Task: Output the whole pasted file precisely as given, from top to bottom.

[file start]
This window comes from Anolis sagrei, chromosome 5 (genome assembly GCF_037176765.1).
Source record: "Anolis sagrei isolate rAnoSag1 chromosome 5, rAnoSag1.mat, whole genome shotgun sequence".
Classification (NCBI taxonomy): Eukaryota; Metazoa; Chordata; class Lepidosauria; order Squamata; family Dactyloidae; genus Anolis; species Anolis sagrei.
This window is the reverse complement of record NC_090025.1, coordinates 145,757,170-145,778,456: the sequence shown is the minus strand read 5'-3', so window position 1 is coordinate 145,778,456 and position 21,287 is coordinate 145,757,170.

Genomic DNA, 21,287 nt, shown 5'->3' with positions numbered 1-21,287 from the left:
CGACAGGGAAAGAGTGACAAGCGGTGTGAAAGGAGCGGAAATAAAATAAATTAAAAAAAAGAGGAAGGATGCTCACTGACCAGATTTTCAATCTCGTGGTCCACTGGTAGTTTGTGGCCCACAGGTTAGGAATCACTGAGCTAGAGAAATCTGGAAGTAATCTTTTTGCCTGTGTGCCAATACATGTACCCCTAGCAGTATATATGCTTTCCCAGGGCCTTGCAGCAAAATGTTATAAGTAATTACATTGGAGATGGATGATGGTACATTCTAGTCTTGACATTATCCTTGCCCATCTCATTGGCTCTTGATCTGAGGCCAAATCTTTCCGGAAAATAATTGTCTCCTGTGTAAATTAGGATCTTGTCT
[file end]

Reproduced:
This window comes from Anolis sagrei, chromosome 5 (genome assembly GCF_037176765.1).
Source record: "Anolis sagrei isolate rAnoSag1 chromosome 5, rAnoSag1.mat, whole genome shotgun sequence".
Classification (NCBI taxonomy): Eukaryota; Metazoa; Chordata; class Lepidosauria; order Squamata; family Dactyloidae; genus Anolis; species Anolis sagrei.
This window is the reverse complement of record NC_090025.1, coordinates 145,757,170-145,778,456: the sequence shown is the minus strand read 5'-3', so window position 1 is coordinate 145,778,456 and position 21,287 is coordinate 145,757,170.

Genomic DNA, 21,287 nt, shown 5'->3' with positions numbered 1-21,287 from the left:
CGACAGGGAAAGAGTGACAAGCGGTGTGAAAGGAGCGGAAATAAAATAAATTAAAAAAAAGAGGAAGGATGCTCACTGACCAGATTTTCAATCTCGTGGTCCACTGGTAGTTTGTGGCCCACAGGTTAGGAATCACTGAGCTAGAGAAATCTGGAAGTAATCTTTTTGCCTGTGTGCCAATACATGTACCCCTAGCAGTATATATGCTTTCCCAGGGCCTTGCAGCAAAATGTTATAAGTAATTACATTGGAGATGGATGATGGTACATTCTAGTCTTGACATTATCCTTGCCCATCTCATTGGCTCTTGATCTGAGGCCAAATCTTTCCGGAAAATAATTGTCTCCTGTGTAAATTAGGATCTTGTCT